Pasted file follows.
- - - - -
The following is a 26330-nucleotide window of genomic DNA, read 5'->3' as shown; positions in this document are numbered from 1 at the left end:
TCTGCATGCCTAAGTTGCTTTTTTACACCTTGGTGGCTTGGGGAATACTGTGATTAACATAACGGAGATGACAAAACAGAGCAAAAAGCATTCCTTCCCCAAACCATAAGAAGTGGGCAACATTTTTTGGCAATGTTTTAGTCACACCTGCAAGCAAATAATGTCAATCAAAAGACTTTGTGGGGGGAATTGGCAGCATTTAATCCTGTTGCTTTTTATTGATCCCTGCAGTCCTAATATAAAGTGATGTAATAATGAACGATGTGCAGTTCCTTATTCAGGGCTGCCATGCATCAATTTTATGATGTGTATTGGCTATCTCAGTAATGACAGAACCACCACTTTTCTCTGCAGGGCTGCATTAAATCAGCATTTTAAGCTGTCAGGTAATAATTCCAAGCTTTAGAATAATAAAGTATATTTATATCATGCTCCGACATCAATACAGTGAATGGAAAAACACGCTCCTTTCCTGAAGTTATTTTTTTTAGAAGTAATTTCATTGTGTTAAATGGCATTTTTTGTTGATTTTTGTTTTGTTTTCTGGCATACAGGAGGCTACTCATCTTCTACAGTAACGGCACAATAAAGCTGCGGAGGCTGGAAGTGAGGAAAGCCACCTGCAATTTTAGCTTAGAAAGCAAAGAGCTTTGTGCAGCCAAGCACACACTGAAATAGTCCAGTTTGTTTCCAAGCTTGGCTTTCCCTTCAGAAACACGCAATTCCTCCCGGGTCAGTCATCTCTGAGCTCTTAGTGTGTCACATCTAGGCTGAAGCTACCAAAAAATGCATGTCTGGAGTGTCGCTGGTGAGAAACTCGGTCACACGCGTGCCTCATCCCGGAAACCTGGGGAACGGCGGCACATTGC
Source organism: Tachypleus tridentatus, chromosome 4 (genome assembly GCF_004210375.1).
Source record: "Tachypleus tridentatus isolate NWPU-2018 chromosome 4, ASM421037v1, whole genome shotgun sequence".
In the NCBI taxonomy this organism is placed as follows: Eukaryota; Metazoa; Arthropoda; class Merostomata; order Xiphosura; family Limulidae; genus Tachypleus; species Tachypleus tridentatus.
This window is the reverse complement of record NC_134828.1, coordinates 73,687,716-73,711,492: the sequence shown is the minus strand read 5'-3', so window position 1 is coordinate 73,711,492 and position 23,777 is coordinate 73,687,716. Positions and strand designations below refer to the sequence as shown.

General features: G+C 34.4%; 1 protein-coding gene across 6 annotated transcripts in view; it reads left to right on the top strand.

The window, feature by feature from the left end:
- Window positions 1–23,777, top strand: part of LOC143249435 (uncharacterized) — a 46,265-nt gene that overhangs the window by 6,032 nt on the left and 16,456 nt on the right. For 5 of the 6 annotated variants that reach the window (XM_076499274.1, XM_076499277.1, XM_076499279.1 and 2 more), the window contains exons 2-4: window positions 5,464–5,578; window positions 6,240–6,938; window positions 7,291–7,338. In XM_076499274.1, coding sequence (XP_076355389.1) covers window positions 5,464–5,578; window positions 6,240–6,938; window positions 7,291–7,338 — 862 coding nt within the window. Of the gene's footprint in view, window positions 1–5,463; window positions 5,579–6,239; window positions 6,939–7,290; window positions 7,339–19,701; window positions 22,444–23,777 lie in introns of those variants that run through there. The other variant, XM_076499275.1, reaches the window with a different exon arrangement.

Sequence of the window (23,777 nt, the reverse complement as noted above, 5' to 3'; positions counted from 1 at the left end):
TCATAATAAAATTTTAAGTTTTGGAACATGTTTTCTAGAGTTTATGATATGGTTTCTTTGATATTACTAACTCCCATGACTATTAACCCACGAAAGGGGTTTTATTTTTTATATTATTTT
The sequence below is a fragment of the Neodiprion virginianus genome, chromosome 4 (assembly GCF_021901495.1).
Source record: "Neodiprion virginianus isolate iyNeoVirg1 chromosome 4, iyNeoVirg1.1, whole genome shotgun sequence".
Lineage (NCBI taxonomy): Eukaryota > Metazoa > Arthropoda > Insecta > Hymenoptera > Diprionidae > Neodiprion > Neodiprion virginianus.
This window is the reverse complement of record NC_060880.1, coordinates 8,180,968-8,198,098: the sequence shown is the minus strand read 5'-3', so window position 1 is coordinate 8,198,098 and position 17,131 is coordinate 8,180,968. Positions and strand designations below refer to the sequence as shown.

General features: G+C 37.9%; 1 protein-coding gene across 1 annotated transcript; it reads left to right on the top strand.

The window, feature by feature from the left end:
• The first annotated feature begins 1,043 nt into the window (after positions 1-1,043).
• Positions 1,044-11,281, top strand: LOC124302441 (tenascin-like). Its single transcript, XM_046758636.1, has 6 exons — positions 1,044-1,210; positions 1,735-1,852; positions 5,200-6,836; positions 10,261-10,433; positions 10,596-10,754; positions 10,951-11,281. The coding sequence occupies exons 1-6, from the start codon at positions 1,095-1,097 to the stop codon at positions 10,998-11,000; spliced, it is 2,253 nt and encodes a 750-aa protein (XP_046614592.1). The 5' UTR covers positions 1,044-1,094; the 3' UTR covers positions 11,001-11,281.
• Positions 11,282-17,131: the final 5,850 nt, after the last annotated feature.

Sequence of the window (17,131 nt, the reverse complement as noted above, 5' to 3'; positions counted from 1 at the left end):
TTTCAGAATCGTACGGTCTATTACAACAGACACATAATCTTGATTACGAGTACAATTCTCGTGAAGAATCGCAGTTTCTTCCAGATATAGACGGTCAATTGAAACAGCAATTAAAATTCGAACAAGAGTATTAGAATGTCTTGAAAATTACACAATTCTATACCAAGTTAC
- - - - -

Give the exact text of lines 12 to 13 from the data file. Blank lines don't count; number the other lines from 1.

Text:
The sequence below is a fragment of the Neodiprion virginianus genome, chromosome 4 (assembly GCF_021901495.1).
Source record: "Neodiprion virginianus isolate iyNeoVirg1 chromosome 4, iyNeoVirg1.1, whole genome shotgun sequence".